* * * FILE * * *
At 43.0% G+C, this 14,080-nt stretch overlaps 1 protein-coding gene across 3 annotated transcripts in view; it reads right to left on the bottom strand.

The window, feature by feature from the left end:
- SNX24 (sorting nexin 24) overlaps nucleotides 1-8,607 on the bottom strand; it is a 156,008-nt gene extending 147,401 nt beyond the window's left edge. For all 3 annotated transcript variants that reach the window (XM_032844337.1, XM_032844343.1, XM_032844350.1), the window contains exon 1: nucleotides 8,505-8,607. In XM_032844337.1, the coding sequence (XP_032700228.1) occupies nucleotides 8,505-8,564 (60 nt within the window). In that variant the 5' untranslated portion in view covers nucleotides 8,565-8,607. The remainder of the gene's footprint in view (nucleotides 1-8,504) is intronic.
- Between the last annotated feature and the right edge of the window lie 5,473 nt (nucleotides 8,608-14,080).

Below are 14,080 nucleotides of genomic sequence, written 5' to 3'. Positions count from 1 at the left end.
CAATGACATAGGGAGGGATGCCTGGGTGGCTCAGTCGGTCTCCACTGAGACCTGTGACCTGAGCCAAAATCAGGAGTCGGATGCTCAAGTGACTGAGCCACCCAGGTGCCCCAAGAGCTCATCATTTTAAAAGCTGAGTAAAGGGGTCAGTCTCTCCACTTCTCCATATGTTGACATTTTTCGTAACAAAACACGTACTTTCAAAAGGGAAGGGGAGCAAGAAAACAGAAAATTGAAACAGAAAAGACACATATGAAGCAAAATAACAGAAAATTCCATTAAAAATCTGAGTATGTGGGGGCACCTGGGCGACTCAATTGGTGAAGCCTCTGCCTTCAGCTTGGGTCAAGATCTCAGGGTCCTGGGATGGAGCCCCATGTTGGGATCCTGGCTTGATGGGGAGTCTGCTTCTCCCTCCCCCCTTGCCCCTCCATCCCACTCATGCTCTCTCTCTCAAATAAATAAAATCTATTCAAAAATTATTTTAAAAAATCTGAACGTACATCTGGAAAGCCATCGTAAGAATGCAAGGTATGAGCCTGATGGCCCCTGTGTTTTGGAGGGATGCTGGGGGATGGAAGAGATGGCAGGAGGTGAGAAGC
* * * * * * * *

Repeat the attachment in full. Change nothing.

At 43.0% G+C, this 14,080-nt stretch overlaps 1 protein-coding gene across 3 annotated transcripts in view; it reads right to left on the bottom strand.

The window, feature by feature from the left end:
- SNX24 (sorting nexin 24) overlaps nucleotides 1-8,607 on the bottom strand; it is a 156,008-nt gene extending 147,401 nt beyond the window's left edge. For all 3 annotated transcript variants that reach the window (XM_032844337.1, XM_032844343.1, XM_032844350.1), the window contains exon 1: nucleotides 8,505-8,607. In XM_032844337.1, the coding sequence (XP_032700228.1) occupies nucleotides 8,505-8,564 (60 nt within the window). In that variant the 5' untranslated portion in view covers nucleotides 8,565-8,607. The remainder of the gene's footprint in view (nucleotides 1-8,504) is intronic.
- Between the last annotated feature and the right edge of the window lie 5,473 nt (nucleotides 8,608-14,080).

Below are 14,080 nucleotides of genomic sequence, written 5' to 3'. Positions count from 1 at the left end.
CAATGACATAGGGAGGGATGCCTGGGTGGCTCAGTCGGTCTCCACTGAGACCTGTGACCTGAGCCAAAATCAGGAGTCGGATGCTCAAGTGACTGAGCCACCCAGGTGCCCCAAGAGCTCATCATTTTAAAAGCTGAGTAAAGGGGTCAGTCTCTCCACTTCTCCATATGTTGACATTTTTCGTAACAAAACACGTACTTTCAAAAGGGAAGGGGAGCAAGAAAACAGAAAATTGAAACAGAAAAGACACATATGAAGCAAAATAACAGAAAATTCCATTAAAAATCTGAGTATGTGGGGGCACCTGGGCGACTCAATTGGTGAAGCCTCTGCCTTCAGCTTGGGTCAAGATCTCAGGGTCCTGGGATGGAGCCCCATGTTGGGATCCTGGCTTGATGGGGAGTCTGCTTCTCCCTCCCCCCTTGCCCCTCCATCCCACTCATGCTCTCTCTCTCAAATAAATAAAATCTATTCAAAAATTATTTTAAAAAATCTGAACGTACATCTGGAAAGCCATCGTAAGAATGCAAGGTATGAGCCTGATGGCCCCTGTGTTTTGGAGGGATGCTGGGGGATGGAAGAGATGGCAGGAGGTGAGAAGC